11 July 2002 Pulsed magnetic field actuation of single-crystalline ferromagnetic shape memory alloy Ni-Mn-Ga
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Abstract
Ferromagnetic shape memory alloys can exhibit magnetic-field-induced strains of several percent at room temperature. These strains have been shown to correlate with the motion of twin boundaries in the crystals. Twin boundaries advance by the motion of stacking faults along the twin boundary. Such mechanical defects have as an upper limit of their velocity, the speed of sound. It is an important matter to understand the mobility of twin boundaries in ferromagnetic shape memory alloys from a scientific perspective. Namely, how does their velocity depend on field strength, crystal structure and perfection, what are the roles of inertia and threshold field, and does the velocity ever approach anything like the speed of sound. From a practical point of view, it is important to know the twin boundary dynamics in order to understand the bandwidth capabilities of these new active materials as well as their response to different field wave forms that may optimize the response for particular applications. In the present paper we describe a pulse field experimental setup and preliminary results that begin to address the issues raised above.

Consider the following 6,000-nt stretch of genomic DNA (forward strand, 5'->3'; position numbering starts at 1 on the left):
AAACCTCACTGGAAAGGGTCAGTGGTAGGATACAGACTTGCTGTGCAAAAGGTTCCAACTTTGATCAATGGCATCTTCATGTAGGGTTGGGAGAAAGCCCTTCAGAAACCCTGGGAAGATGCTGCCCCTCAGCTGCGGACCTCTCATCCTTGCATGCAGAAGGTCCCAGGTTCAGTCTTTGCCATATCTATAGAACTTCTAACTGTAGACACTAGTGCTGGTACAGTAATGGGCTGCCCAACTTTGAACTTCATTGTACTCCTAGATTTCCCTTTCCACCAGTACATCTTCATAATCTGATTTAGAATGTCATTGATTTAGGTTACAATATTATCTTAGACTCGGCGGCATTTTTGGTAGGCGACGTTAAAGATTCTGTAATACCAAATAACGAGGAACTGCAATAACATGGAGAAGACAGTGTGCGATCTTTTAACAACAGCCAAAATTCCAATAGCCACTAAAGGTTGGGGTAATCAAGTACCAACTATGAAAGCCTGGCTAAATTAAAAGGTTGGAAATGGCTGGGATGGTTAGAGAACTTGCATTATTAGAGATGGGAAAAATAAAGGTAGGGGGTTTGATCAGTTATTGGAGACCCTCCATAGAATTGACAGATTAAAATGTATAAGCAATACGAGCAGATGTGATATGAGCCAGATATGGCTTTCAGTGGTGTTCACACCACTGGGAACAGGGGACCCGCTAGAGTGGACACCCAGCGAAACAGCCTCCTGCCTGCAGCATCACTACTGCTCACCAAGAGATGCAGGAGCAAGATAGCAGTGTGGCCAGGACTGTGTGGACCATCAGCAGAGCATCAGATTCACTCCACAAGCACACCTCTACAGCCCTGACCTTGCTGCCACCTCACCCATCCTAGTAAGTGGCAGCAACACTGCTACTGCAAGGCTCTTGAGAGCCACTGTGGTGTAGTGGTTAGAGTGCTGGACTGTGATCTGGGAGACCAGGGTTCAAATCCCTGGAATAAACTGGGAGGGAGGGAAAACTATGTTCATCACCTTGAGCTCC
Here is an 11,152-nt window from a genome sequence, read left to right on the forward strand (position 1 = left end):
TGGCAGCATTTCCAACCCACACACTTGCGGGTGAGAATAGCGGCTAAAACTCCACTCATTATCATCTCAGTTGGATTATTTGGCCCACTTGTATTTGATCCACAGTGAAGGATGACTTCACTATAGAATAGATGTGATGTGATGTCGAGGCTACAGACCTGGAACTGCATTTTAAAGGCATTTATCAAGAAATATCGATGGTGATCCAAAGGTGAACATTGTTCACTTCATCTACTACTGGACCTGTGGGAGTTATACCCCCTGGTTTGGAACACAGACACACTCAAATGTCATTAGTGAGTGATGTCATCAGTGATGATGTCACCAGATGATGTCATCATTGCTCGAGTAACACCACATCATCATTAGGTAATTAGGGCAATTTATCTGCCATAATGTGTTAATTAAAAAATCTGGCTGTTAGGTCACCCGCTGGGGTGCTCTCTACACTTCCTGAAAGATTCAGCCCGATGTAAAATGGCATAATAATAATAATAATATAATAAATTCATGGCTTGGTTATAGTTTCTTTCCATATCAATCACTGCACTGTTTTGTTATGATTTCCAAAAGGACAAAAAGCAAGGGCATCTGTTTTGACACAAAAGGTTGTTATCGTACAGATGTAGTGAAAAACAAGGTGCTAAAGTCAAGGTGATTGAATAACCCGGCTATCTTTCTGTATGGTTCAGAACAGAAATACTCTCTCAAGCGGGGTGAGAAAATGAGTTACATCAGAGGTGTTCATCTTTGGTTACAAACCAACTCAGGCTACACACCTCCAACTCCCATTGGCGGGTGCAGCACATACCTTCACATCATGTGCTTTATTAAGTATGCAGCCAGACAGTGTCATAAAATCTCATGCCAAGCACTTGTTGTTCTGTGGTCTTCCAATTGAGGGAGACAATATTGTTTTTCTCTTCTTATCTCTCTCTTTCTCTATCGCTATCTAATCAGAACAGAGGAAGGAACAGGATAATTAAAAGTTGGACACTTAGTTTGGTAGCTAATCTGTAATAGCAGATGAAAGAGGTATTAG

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Miguel A. Marioni, David Bono, Robert C. O'Handley, Samuel M. Allen, "Pulsed magnetic field actuation of single-crystalline ferromagnetic shape memory alloy Ni-Mn-Ga", Proc. SPIE 4699, Smart Structures and Materials 2002: Active Materials: Behavior and Mechanics, (11 July 2002); doi: 10.1117/12.474975; https://doi.org/10.1117/12.474975
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